This article is in response to Chad Carter’s article, “Don’t start with a story“.
If you want to make a game, you can absolutely start with the story.
You read that right, you absolutely can.
While it’s true that if you’re about to make the next procedurally generated dungeon crawler with exploding skeletonstm, a great story probably isn’t your 1st priority. In that case, your first priority is getting a proper gameplay loop going. If your gameplay loop is fun, that’s when you will start adding content. The story is just 1 of those pieces of content. I do urge you to think about the story early on, as adding one later just to say “there’s a story” generally ends up with something that just doesn’t make sense.
If you want to write a great story, write a book, graphic novel, movie, short story, or something else. Like a game. The last couple of years we’ve seen a huge increase in games where narrative is suddenly more important than gameplay. Games like Dear Esther, Gone Home and the Telltale games like The Walking Dead. I don’t think anyone playing Gone Home has ever said “Man, those mechanics were the best thing I’ve seen in years!”.
You can design your game around a story, we’ve done it succesfully (you can read more on how we made the Fragments of Him prototype here). We started with the idea of a game where you follow the story of someone who just lost someone. I will quote Dr. Mata Haggis from the above link on the first steps of the design:
The theme was minimalism, and I wanted to do a game with a very prominent story in it. I worked on several ideas in my head, but the one that stuck was investigating why a person would choose to live in a minimalist style in their house. The result of this was the idea that the lead character had lost their partner and couldn’t stand to be reminded of the loss.
The story was pitched to myself and my colleague, this is we started brainstorming on how we would turn this into a game. We brainstormed for a bit and settled for the simple mechanic where the player clicks away memories that remind him of his partner. This makes sense within the narrative and it was actually possible to do within the very limited time scope of a game jam.
I think there aren’t enough designers (or developers) who ask themselves a very simple question.
Why is my character doing this, why would the player be interested in following this person around for the next 10 hours of his life? Taking a game like Batman: Arkham City, a game with amazing fighting mechanics. Would that game be the same if it didn’t start from a story? Batman started out in a comic book and eventually made his way over to games, and its mechanics are based around how Batman fights, moves, talks and interacts. While I’m sure they didn’t write the entire story of the game on day 1, these are extremely important things to think about when designing a game.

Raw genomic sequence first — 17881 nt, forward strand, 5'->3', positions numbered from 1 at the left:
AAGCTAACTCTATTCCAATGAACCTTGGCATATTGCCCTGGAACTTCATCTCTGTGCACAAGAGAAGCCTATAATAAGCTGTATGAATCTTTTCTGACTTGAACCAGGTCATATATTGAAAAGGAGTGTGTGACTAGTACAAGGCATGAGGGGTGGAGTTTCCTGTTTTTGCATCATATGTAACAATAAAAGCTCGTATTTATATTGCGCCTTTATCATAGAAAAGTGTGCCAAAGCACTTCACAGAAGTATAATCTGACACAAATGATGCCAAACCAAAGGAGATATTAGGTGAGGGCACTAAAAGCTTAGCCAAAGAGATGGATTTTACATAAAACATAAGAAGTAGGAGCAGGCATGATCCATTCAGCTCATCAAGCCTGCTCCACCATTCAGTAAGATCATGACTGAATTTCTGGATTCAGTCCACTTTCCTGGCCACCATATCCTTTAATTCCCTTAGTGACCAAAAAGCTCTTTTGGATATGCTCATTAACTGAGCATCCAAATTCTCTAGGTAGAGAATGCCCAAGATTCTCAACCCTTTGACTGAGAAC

Think of it this way, what if they decided to put the Call of Duty mechanics in the next Batman game. The story will remain the same and you’re still the mysterious guy in a bat suit fighting crime. But now you’re going from cover to cover with a sniper or assault rifle. Would this make sense or even be fun? It might actually be fun, but you’ll probably wonder why this is a Batman game in the first place.
Even AAA games need to have (at the very least) a global overview of what they story will be like before they start building things. Modifying the ending of a game because you didn’t like what you wrote last week will cost millions, changing the location of an event is also something that you can’t just do. These things need to be planned well ahead of time. The fleshing out and details can be done as you go along.
Fragments of Him is an interactive narrative experience, and we’re building it in the exact opposite way that Chad is suggesting. We wrote a story first, and are building the game and mechanics around that story. This is something that works great for our type of game, and will probably not work for other types. If you’re building a game that focuses on great gameplay and a fun experience, I definitely wouldn’t recommend starting with writing a fully fleshed out story.
I don’t think you can flat out say “Don’t start with a story”, because you can. There’s just so many different types of games and so many variables that come into play when making a game that there’s no best way of doing things.
Completely disagree with me? Got a game that focuses on narrative that I probably don’t know about? Send me a tweet @elwinverploegen!